An adviser’s fee should include creating an asset allocation strategy tailored to your individual goals and risk tolerance. You receive value when the adviser monitors your account and manages any future adjustments to keep that allocation strategy on target — either quarterly or annually. This can save you valuable time.

4. Retirement planning

Many investors don’t understand the different ways that various retirement-focused accounts can be used in income planning: 401(k)/403(b), traditional IRA, Roth IRA, income ladders, annuities, or taxable accounts. When an adviser helps you diversify your tax exposure, you may be better positioned to make your money last longer in retirement.

5. Asset protection

Once you have accumulated financial and other types of assets, you need to manage risk. An adviser can help you purchase various types of insurance, including property and casualty, life, liability/umbrella, and special policies or riders to cover valuable art or collectibles.

6. Cohesive tax strategy

Many investors don’t understand the different tax treatments that apply to 401(k), traditional or Roth IRAs, or taxable accounts — or how to diversify their tax exposure. Advisers can help you decide when to take Social Security benefits or required minimum distributions (RMDs) — which can be surprisingly complicated, depending on your situation.

7. Estate and gift planning

A full-service advisory firm should be able to quarterback the creation of your legacy planning and gifting strategy — with input from your attorney and tax professional. This includes the creation of trusts to pass your wealth efficiently to future generations or to distribute gifts of cash or securities to your loved ones or favorite causes in a tax-smart way.

What you should expect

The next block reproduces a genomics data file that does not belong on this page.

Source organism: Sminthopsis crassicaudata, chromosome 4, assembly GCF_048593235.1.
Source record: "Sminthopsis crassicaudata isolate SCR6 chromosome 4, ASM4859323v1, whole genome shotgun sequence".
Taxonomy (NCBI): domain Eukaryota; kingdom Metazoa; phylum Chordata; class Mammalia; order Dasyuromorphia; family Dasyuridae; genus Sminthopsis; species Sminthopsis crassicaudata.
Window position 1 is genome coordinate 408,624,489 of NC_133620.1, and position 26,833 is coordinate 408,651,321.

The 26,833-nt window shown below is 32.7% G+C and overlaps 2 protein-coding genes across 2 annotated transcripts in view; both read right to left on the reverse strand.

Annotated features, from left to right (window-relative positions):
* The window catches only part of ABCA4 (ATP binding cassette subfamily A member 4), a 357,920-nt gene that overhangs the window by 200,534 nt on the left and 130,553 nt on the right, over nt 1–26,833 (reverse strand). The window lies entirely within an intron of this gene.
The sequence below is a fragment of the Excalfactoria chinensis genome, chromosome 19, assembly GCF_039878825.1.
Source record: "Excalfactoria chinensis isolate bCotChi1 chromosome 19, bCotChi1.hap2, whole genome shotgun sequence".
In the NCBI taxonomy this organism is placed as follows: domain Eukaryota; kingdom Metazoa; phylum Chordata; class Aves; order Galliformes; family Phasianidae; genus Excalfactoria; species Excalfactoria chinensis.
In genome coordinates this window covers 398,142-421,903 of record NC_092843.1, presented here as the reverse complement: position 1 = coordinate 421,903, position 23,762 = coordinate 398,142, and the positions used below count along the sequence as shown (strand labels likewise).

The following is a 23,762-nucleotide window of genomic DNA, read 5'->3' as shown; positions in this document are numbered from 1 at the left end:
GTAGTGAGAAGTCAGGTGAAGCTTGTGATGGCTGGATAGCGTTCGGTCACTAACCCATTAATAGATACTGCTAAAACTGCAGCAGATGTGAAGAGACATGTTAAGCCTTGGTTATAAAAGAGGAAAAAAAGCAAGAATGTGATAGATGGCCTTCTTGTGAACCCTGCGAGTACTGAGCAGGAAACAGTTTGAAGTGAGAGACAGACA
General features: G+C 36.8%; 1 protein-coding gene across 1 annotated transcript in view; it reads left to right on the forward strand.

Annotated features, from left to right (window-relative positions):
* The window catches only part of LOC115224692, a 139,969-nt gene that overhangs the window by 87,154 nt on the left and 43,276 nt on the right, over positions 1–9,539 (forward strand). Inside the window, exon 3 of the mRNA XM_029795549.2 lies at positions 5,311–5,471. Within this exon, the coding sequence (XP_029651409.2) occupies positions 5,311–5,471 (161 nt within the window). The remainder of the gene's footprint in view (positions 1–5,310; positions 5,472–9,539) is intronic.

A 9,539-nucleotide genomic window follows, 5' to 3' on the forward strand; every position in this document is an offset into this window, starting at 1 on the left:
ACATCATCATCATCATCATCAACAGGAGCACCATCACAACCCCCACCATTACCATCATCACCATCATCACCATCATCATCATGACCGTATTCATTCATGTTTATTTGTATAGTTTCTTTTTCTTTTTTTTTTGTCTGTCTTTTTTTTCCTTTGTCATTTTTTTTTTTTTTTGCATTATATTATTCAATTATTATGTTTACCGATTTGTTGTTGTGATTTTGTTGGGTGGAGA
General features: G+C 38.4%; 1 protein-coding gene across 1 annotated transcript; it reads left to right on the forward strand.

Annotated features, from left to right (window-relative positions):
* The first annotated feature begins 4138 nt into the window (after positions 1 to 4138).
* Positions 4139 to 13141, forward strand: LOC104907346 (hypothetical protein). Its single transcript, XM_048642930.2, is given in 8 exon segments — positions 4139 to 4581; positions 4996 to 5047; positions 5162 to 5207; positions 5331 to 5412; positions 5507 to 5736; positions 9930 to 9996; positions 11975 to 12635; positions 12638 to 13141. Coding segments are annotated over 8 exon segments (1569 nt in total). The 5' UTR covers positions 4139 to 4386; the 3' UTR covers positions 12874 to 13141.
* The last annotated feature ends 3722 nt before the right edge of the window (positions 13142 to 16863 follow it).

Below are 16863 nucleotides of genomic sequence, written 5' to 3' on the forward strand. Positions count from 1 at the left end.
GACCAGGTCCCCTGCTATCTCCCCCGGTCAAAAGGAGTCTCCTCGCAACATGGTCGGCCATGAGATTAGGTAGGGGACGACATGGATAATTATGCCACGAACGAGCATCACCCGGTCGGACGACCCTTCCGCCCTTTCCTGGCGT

Today’s financial advisers are able to offer much more than simply recommending a basket of stocks or mutual funds and seeing which way the market takes you. The adviser who ultimately earns your trust and business should carefully and thoughtfully review your situation to make sure you are fully supported in expressing your values, gaining investment access, developing a resilient asset allocation strategy, fine-tuning a cohesive tax strategy, and carrying out legacy wishes with estate and gift planning.

Perhaps most importantly, your adviser should work with you to re-establish goals and reinforce the importance of structure and sticking to your plan — especially when markets get choppy, or life throws you curveballs.

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The opinions voiced in this material are for general information only and are not intended to provide specific advice or recommendations for any individual. There is no guarantee that asset allocation or diversification will enhance overall returns, outperform a non-diversified portfolio, nor ensure a profit or protect against a loss. Investing involves risk, including possible loss of principal.

Bruce Helmer and Peg Webb are financial advisers at Wealth Enhancement Group and co-hosts of “Your Money” on WCCO 830 AM on Sunday mornings. Email Bruce and Peg at Securities offered through LPL Financial, member FINRA/SIPC. Advisory services offered through Wealth Enhancement Advisory Services, LLC, a registered investment advisor. Wealth Enhancement Group and Wealth Enhancement Advisory Services are separate entities from LPL Financial.